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Correlation Coefficient (CC) Indicator for ThinkorSwim

The Correlation function in thinkScript lets you correlate different stocks against each other.

With a simple indicator, you can get the prices of two different securities and see whether or not they’re correlated.

Correlation Indicator for ThinkorSwim

declare lower;

input length = 10;
input correlationWithSecurity = "SPX";

plot Correlation = correlation(close, close(correlationWithSecurity), length);

The code above returns the correlation coefficient between the current stock and the SPX.

The standard length parameter is set to 10. This input specifies the time frame on which the correlation is calculated.

You can change the default ticker (SPX) to any security of your liking. And also the length of the calculation.

  • Positive Correlation = The closer the value is to 1, the higher the correlation.
  • Negative Correlation = The closer the Correlation Coefficient is to -1, the more they move in opposite directions.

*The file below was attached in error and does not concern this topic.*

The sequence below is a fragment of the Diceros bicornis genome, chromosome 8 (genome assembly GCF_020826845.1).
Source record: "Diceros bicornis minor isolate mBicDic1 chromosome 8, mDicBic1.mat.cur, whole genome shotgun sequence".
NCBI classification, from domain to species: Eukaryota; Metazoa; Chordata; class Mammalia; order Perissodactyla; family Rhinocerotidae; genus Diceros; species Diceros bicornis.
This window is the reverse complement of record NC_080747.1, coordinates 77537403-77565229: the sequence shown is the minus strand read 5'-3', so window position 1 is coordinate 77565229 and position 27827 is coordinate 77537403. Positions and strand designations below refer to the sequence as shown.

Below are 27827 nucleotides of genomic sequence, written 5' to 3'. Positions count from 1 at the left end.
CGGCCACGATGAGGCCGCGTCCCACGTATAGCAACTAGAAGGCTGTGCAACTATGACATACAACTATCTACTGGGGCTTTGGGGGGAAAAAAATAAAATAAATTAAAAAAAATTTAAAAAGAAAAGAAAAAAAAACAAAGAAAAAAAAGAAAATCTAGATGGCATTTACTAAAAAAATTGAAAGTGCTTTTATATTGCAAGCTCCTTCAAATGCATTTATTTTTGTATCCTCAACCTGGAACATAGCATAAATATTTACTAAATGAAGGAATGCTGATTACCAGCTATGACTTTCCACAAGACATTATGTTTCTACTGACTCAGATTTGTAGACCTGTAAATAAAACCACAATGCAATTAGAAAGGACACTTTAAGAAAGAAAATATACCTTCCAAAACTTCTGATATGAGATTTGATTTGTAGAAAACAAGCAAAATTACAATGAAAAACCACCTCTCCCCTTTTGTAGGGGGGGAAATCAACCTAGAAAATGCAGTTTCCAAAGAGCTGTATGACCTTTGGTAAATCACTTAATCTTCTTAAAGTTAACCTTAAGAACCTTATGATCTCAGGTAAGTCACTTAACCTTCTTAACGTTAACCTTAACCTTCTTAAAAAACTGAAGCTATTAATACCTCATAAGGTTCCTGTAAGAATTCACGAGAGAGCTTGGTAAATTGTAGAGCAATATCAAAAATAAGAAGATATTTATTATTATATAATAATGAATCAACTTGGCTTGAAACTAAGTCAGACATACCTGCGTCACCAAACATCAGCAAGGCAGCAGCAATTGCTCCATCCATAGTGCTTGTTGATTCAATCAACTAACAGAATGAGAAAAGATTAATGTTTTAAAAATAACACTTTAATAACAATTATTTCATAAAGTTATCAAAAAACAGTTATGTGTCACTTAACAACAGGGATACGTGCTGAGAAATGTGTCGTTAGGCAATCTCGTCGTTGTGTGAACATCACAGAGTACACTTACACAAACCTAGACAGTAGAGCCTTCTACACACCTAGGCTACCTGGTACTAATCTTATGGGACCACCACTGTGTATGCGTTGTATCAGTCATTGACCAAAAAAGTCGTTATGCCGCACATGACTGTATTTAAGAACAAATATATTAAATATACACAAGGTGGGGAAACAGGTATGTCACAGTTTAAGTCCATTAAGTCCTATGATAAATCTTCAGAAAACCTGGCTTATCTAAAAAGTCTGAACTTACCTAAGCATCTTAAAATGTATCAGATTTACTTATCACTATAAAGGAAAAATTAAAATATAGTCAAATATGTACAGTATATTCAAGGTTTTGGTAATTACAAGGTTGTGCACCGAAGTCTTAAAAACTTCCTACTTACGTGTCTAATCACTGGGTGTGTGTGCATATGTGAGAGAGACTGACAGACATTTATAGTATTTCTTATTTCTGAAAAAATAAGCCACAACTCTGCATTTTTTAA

If the plot is greater than 0.9, that indicates a high correlation between the two comparing stocks.

Use Case of Asset Correlation

When a positive correlation occurs (two highly correlated stocks), if one goes up, the other will follow.

In contrast, when we have a negative correlation (two stocks that are not really correlated), we can expect the other to go down if one goes up.

Asset allocation is important.

Here is an example:

The COVID pandemic was bad for Airline stocks. If your portfolio was only invested in Airline companies, it would’ve carried a significant loss.

By picking securities with negative correlation, investors can diversify their portfolio with stocks from sectors such as technology, financial services, and retail to minimize the losses.

Examples of ThinkorSwim Correlation Chart

SPY vs. VIX: Are they correlated?

The correlation coefficient (-0.8) between the S&P 500 and VIX (CBOE Volatility Index) suggests a negative correlation. SPY and VIX usually move in opposite directions.

GOOGL vs. MSFT: Are they correlated?

The correlation coefficient for GOOGL and MSFT shows 0.94. This means their stock prices tend to have a strong relationship.

ThinkorSwim’s correlation analysis of stock data can be useful.

It reveals how different stocks movement can sometimes influence the other. Perhaps in the same direction or even opposite.

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